Telomere Length Predictive of CHD Risk

January 12, 2007

January 12, 2007 (Leicester, UK) - The future risk of coronary heart disease events in middle-aged, high-risk men is correlated with the length of telomeres (the extreme ends of chromosomal DNA that shorten with age) in leukocytes, according to a new analysis of the West of Scotland Primary Prevention Study (WOSCOPS) [ 1]. The analysis, published in the January 13, 2007 issue of the Lancet, found that the risk of CHD events increased as telomeres shortened, but that this risk was substantially attenuated by pravastatin.

The authors, led by Dr Scott Brouilette (University of Leicester, UK), conclude that these findings could have important implications in helping to understand the pathophysiology of coronary heart disease and, in particular, the role of biological aging.

Senior author Prof Nilesh Samani (University of Leicester) told heartwire that this observation that shorter telomeres predict increased risk of CHD could be the factor that explains all the different causes of heart disease. "Many different things contribute toward heart disease. Several of these--genetics, oxidative stress (from smoking, obesity, lifestyle stress, etc), and rapid growth in early life--are all associated with shortening telomeres, and this could be the common link. Our findings support the hypothesis that differences in biological aging might contribute to the risk and variability in age of onset of coronary heart disease."

Could statins prevent aging?

As shortening telomeres are associated with aging of cells, the obvious implication is that this would affect many different aging processes. Samani commented to heartwire that it was not known if shortening of telomeres was involved in all diseases of aging, but that this was certainly a possibility. "There is more evidence in heart disease than any other condition at present, but the same mechanism could be taking place in many other aging processes."

The fact that pravastatin prevented the increased risk of heart disease in people with shorter telomeres in this study also raises the possibility that statins could prevent some aspects of aging. Samani explained to heartwire that statins have been shown to increase the production of a protein--telomere capping protein (TRF2)--that prevents telomeres from shortening, so it is possible that statins bring about some of their benefits by preventing telomeres from becoming shorter. This is still not proven and remains speculative, but several pieces of the puzzle are pointing to this possibility. If it is proven it could mean that statins could slow certain aging processes."

Coauthor of an accompanying editorial [ 2], Dr Ioakim Spyridopoulos (University of Frankfurt, Germany), who is also working in this field, agrees that statins could well have antiaging effects. "This study is very exciting," he told heart wire ."It is the first prospective study that shows that short telomere lengths are linked to a higher risk of cardiovascular events, and it also shows that statins do seem to be doing something to prevent this. We know that telomere shortening is connected to aging, cardiovascular disease, infectious disease, and death. Inflammation also appears to play a role in all these processes. We know also that statins reduce cardiovascular disease and inflammation, and we have shown that statins induce a protein that is capable of preventing the shortening of telomeres. It may be that all these things are linked. This is very early research but it does raise some very interesting possibilities."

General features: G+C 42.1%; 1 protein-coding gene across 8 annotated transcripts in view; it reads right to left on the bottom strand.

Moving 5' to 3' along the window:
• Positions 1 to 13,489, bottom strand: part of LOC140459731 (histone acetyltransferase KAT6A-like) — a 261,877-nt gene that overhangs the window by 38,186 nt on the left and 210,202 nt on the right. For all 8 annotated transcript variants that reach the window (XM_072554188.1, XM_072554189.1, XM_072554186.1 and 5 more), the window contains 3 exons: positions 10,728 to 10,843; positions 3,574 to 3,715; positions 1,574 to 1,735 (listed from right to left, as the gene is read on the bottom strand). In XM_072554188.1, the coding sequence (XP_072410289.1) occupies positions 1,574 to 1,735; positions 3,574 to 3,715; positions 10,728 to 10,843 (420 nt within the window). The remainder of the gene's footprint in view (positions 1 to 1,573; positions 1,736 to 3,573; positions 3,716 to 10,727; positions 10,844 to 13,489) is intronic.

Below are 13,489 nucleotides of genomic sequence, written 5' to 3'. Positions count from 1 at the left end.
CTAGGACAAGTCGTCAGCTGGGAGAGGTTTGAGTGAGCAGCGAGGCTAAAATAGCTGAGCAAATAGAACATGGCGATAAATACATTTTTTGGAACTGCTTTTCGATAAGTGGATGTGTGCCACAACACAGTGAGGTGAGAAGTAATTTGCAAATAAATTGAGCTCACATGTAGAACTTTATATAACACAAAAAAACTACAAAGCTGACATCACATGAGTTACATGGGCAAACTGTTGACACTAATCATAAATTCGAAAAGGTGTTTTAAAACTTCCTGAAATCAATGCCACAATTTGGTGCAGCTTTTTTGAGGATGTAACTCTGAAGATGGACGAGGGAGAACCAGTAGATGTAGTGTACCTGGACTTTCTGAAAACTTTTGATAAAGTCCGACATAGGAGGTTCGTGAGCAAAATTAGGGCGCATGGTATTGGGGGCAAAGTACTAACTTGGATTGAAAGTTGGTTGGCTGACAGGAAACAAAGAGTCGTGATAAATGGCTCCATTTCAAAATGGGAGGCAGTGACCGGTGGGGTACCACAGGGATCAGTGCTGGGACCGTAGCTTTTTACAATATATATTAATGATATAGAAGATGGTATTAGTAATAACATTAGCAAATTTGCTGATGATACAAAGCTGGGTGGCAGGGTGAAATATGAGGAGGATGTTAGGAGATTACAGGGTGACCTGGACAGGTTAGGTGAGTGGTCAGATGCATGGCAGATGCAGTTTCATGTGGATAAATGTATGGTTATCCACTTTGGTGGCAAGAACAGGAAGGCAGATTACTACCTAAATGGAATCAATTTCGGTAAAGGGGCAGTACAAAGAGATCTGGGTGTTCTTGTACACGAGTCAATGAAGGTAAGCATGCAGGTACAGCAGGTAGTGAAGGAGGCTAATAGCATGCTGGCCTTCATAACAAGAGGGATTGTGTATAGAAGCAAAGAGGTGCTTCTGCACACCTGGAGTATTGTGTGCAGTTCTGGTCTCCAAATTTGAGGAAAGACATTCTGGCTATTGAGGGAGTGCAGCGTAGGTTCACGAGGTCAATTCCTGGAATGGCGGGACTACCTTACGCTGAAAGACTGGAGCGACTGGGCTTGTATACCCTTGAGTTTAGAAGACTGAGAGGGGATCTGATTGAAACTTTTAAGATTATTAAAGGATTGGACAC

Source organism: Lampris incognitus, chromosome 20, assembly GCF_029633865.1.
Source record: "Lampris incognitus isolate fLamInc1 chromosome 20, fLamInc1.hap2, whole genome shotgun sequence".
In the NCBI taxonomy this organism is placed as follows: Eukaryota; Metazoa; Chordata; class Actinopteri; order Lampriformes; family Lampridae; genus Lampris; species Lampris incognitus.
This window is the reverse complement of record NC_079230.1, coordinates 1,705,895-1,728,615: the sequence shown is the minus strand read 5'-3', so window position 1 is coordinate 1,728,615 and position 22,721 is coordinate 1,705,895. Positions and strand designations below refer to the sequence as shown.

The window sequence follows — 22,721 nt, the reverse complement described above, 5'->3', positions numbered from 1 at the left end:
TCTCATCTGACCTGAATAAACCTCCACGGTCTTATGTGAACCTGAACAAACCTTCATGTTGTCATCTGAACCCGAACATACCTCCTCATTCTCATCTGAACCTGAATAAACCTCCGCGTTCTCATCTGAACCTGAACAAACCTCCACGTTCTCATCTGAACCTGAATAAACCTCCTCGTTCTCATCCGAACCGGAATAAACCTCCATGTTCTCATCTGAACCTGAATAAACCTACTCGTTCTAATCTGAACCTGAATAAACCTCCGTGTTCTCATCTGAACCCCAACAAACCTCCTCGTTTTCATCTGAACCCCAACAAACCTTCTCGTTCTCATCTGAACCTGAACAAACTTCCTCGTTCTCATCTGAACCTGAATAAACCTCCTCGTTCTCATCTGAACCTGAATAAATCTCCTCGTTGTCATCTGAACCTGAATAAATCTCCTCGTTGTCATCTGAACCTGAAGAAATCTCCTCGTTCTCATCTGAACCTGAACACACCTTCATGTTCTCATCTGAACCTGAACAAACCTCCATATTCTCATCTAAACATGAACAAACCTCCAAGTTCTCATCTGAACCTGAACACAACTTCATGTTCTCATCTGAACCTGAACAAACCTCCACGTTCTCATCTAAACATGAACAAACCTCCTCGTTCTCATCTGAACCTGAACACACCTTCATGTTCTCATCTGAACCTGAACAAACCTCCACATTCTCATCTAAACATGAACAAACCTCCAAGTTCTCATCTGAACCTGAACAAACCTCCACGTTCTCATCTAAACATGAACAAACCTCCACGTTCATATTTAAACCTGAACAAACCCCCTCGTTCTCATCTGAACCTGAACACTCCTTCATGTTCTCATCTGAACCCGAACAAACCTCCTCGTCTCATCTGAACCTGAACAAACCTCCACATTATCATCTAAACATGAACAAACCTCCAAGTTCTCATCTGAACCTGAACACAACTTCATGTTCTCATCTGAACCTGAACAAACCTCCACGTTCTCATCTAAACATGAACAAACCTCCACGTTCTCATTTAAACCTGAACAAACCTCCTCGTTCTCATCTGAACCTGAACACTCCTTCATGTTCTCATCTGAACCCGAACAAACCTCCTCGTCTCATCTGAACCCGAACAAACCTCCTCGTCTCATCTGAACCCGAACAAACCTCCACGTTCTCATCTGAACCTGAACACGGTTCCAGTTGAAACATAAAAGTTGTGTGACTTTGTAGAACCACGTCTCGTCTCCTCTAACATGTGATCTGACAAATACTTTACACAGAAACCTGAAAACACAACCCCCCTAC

Cellular aging could account for variation in CHD risk

In the paper, Brouilette et al point out that although several risk factors are known that explain most of the risk of coronary heart disease in a population, at an individual level there is wide variation in both the occurrence of coronary heart disease and age of manifestation, even in individuals with much the same risk-factor profiles, and the reasons for this wide variation in susceptibility are poorly understood.

They note that cellular senescence (cells showing advanced biological age) is a major feature of atherosclerotic plaques, and a hypothesis has thus emerged that biological aging may account for some of the interindividual variation in risk of CHD. They explain that telomeres progressively shorten with repeated cell division, and this telomere shortening has become regarded as a measure of biological age, with cell death often occurring when the mean telomere length reaches a critical value.


Previous cross-sectional studies have shown that mean telomere length in leukocytes is shorter in patients with heart disease than in those without, but because these studies were observational, it cannot be ruled out that the shorter telomere lengths might simply be a consequence of the development of coronary heart disease, rather than being a primary abnormality. To try to find out whether shorter telomeres are actually a predictive marker of CHD, a prospective study is needed, and this was achieved by using the DNA bank established as part of WOSCOPS.

Brouilette et al measured telomere length in leukocyte DNA of men aged 45 to 64 years already enrolled in WOSCOPS. They compared the telomere lengths of 484 men who went on to develop coronary heart disease with those of 1058 men who remained disease free.